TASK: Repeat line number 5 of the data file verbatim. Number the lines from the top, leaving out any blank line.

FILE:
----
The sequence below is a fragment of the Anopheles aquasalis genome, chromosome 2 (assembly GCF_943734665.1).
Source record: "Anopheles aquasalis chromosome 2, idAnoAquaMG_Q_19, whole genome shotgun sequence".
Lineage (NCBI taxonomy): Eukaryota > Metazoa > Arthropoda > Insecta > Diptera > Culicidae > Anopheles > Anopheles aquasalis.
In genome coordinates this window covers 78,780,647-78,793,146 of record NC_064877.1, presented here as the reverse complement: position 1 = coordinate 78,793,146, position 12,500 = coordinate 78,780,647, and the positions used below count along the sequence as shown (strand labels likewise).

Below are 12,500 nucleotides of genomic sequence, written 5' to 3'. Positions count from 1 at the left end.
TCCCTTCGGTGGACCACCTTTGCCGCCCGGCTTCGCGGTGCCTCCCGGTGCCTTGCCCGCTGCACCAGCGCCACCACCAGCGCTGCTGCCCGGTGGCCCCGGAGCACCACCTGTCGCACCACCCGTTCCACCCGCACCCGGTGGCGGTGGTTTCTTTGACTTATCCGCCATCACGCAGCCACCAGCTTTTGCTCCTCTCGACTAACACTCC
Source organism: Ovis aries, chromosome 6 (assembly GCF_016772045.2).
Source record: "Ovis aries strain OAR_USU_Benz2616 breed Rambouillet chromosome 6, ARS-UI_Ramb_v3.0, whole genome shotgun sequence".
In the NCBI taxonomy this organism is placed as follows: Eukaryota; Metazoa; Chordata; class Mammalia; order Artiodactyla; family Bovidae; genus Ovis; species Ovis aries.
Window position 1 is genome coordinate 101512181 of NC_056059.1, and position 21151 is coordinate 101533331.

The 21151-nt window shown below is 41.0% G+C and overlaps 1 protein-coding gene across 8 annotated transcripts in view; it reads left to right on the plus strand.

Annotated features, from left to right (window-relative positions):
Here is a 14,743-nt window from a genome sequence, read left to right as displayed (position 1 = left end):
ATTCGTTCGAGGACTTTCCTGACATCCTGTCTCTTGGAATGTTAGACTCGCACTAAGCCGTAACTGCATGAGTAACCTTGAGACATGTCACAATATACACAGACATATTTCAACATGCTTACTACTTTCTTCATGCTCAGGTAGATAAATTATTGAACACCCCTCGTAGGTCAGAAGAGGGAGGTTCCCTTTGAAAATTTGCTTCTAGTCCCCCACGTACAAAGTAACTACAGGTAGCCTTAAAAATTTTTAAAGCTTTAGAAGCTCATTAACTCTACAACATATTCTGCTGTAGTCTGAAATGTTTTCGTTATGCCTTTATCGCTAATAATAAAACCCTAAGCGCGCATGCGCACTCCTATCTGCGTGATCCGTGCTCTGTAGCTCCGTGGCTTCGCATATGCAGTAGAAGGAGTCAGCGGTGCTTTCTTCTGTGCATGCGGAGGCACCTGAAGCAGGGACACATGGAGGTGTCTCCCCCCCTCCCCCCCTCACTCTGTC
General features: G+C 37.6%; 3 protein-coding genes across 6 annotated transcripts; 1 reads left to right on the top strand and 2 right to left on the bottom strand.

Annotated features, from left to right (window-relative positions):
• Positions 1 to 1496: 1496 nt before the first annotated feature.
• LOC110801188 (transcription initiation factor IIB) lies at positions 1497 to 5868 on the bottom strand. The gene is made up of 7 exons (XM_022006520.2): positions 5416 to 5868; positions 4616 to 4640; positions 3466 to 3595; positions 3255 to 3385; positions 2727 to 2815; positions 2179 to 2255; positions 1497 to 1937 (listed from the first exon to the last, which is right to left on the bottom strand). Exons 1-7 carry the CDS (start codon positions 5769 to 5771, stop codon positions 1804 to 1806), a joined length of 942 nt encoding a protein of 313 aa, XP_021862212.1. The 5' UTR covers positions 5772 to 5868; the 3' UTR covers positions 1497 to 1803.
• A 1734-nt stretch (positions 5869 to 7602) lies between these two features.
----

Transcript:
Below are 12,500 nucleotides of genomic sequence, written 5' to 3'. Positions count from 1 at the left end.